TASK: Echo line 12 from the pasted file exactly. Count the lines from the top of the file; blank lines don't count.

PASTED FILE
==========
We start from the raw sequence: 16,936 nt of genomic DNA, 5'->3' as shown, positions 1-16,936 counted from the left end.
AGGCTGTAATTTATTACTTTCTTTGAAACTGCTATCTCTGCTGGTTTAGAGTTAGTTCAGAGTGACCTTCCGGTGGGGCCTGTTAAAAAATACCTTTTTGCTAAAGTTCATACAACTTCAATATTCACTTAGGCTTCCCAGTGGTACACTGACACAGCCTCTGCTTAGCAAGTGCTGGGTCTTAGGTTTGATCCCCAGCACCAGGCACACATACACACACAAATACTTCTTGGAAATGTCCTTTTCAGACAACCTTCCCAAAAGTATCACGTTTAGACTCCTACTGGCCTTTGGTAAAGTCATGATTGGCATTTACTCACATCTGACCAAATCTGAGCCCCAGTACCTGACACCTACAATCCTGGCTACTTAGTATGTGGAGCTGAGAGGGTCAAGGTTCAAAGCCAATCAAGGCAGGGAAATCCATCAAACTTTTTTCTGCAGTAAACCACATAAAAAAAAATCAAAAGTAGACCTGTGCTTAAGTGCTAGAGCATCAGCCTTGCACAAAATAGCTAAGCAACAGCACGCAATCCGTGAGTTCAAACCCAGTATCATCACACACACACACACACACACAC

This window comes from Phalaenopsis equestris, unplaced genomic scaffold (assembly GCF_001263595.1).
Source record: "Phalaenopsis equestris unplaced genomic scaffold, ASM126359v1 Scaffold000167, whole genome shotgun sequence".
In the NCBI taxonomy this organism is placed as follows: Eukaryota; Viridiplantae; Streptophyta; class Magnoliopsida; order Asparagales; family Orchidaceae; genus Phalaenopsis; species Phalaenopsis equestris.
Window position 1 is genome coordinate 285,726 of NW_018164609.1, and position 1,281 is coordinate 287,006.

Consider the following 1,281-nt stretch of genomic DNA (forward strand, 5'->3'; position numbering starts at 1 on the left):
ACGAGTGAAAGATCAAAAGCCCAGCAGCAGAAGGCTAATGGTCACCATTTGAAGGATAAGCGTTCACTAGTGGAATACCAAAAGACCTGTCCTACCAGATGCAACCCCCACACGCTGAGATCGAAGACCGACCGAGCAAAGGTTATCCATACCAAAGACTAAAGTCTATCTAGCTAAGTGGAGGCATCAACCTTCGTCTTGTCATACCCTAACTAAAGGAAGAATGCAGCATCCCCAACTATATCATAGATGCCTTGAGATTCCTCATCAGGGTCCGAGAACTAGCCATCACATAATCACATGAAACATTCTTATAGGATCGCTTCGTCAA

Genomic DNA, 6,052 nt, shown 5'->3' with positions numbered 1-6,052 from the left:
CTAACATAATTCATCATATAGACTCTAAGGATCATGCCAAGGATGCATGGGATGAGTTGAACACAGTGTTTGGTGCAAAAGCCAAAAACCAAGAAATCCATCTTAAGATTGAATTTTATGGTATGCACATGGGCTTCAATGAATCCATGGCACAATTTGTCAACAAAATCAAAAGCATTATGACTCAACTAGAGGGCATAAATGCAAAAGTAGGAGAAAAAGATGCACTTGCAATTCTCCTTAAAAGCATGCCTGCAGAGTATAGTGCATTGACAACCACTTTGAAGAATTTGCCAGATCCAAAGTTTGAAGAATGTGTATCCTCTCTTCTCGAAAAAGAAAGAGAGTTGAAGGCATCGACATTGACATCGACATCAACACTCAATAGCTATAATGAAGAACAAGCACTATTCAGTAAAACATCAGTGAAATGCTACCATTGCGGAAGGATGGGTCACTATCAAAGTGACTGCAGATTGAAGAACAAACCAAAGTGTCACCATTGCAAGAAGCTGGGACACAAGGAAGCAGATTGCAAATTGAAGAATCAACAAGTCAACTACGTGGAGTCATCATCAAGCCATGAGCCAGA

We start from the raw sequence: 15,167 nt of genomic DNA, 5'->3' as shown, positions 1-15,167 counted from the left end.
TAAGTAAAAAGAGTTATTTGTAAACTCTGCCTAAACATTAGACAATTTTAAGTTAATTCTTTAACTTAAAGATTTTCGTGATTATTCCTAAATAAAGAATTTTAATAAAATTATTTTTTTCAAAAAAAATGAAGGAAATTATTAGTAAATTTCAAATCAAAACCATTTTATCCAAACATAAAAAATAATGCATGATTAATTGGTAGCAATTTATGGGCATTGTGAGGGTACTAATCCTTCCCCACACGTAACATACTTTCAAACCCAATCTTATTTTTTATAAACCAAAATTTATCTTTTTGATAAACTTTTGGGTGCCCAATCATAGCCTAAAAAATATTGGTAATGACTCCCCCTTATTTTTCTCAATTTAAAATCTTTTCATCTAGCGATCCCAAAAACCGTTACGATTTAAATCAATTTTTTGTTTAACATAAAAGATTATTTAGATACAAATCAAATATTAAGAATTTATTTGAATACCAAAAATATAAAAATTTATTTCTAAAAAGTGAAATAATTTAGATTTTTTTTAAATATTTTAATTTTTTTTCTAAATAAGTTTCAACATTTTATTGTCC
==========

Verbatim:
TAAGTAAAAAGAGTTATTTGTAAACTCTGCCTAAACATTAGACAATTTTAAGTTAATTCTTTAACTTAAAGATTTTCGTGATTATTCCTAAATAAAGAATTTTAATAAAATTATTTTTTTCAAAAAAAATGAAGGAAATTATTAGTAAATTTCAAATCAAAACCATTTTATCCAAACATAAAAAATAATGCATGATTAATTGGTAGCAATTTATGGGCATTGTGAGGGTACTAATCCTTCCCCACACGTAACATACTTTCAAACCCAATCTTATTTTTTATAAACCAAAATTTATCTTTTTGATAAACTTTTGGGTGCCCAATCATAGCCTAAAAAATATTGGTAATGACTCCCCCTTATTTTTCTCAATTTAAAATCTTTTCATCTAGCGATCCCAAAAACCGTTACGATTTAAATCAATTTTTTGTTTAACATAAAAGATTATTTAGATACAAATCAAATATTAAGAATTTATTTGAATACCAAAAATATAAAAATTTATTTCTAAAAAGTGAAATAATTTAGATTTTTTTTAAATATTTTAATTTTTTTTCTAAATAAGTTTCAACATTTTATTGTCC